Elvis Presley showed up unannounced at the entrance gate of the White House on Dec. 21, 1970, dropping off a handwritten request to meet President Richard Nixon. Presley would use the encounter with Nixon to smear the Beatles as "a real force for anti-American spirit."

During a red-eye flight from Los Angeles to Washington, D.C., that morning, Presley jotted down a letter to Nixon that offered to "help the country out" in an era of violent protests against racism and the Vietnam War. "The drug culture, the hippie elements, the SDS, Black Panthers, etc. do not consider me as their enemy or as they call it, the establishment," he wrote. "I call it America, and I love it. Sir, I can and will be of any service that I can to help the country out."

But there was a catch. "I can and will do more good if I were made a Federal Agent at Large, and I will help out by doing it my way through communications with people of all ages," he continued. "First and foremost, I am an entertainer, but all I need is the Federal credentials."

What Presley sought was a badge from the Bureau of Narcotics and Dangerous Drugs, predecessor to today's Drug Enforcement Agency. "The narc badge represented some kind of ultimate power to him," wife Priscilla Presley recalled in her memoir, Elvis and Me. "With the federal narcotics badge, he [believed he] could legally enter any country both wearing guns and carrying any drugs he wished."

White House counsel Egil "Bud" Krogh, a Presley fan later convicted as one of the Watergate conspirators, arranged the meeting with the President. Krogh wrote a memo that detailed what Presley told Nixon about the Beatles. "Presley indicated that he thought the Beatles had been a real force for anti-American spirit. He said that the Beatles came to this country, made their money and then returned to England where they promoted an anti-American theme. The President nodded in agreement."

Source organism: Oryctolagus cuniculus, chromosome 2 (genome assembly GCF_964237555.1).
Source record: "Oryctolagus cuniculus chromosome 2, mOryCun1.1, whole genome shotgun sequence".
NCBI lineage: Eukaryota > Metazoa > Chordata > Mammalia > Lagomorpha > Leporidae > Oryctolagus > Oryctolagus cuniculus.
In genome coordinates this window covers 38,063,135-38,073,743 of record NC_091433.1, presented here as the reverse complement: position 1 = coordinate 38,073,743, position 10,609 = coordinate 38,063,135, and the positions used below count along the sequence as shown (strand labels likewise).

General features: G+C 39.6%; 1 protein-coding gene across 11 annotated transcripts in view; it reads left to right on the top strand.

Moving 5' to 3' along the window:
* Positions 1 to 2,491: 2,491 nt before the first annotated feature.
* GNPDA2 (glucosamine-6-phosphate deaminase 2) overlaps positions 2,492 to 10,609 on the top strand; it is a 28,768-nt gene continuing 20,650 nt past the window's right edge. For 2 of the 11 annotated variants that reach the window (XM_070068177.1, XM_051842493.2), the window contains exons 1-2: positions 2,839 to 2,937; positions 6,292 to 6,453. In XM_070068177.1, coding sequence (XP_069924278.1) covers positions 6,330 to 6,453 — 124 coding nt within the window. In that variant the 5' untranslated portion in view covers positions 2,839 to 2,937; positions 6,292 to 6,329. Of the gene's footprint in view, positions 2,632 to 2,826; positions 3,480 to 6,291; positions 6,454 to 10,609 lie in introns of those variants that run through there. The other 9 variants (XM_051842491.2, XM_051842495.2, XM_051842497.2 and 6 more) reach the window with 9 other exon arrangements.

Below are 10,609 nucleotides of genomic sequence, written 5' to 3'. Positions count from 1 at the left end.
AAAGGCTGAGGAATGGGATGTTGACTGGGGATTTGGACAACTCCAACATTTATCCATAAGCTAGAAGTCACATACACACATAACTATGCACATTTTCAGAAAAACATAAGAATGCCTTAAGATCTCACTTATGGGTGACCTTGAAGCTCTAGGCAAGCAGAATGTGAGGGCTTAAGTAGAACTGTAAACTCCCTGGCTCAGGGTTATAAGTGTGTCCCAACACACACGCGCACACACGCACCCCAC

Krogh discussed the conversation in Return of the King: Elvis Presley's Great Comeback. "I don't want to say Nixon didn't know about the Beatles, but when Elvis started talking about them, he goes 'Beatles?'" the counsel said. "And I go, 'They're a singing group, popular.' Nixon liked Rachmaninoff, he liked classical music. I mean, I don't know quite how much he knows at this point. And when Elvis said they were saying things that were sort of un-American, Nixon goes 'What?' Elvis didn't mention that [in his letter]."

(The National Archives and Records Administration features an interactive website with documents and photos that tell the story of the day the President met the King.)

Presley, whose drug abuse contributed to his death in 1977, asked for and, later that day, received his Bureau of Narcotics badge. But the King wasn't done with the Fab Four yet. Ten days later on New Year's Eve, Presley appeared at FBI headquarters to request a meeting with FBI director J. Edgar Hoover.

Presley was told that Hoover was unavailable, but was given a courtesy tour of the FBI building. Four days laterm an FBI official, M.A. Jones, described the visit in a memo now posted on the Smoking Gun: "Presley indicated that he is of the opinion that the Beatles laid the groundwork for many of the problems we are having with young people by their filthy unkempt appearances and suggestive music while entertaining in this country during the early and middle 1960s."

The Beatles, for their part, idolized Presley. The group visited the King at his Los Angeles home in 1965. "The saddest part is that, years and years later, we found out that he tried to have us banished from America, because he was very big with the FBI," said Ringo Starr in Anthology. "That's very sad to me, that he felt so threatened that he thought, like a lot of people, that we were bad for American youth. This is Mr. Hips, the man, and he felt we were a danger. I think that the danger was mainly to him and his career."

"He's in the transcript saying — to Richard Nixon, of all people — 'Well, sir, these Beatles: they're very un-American and they take drugs,'" added Paul McCartney. "I felt a bit betrayed by that, I must say. The great joke was that we were taking drugs, and look what happened to him. He was caught on the toilet full of them! It was sad. But I still love him, particularly in his early period. He was very influential on me."

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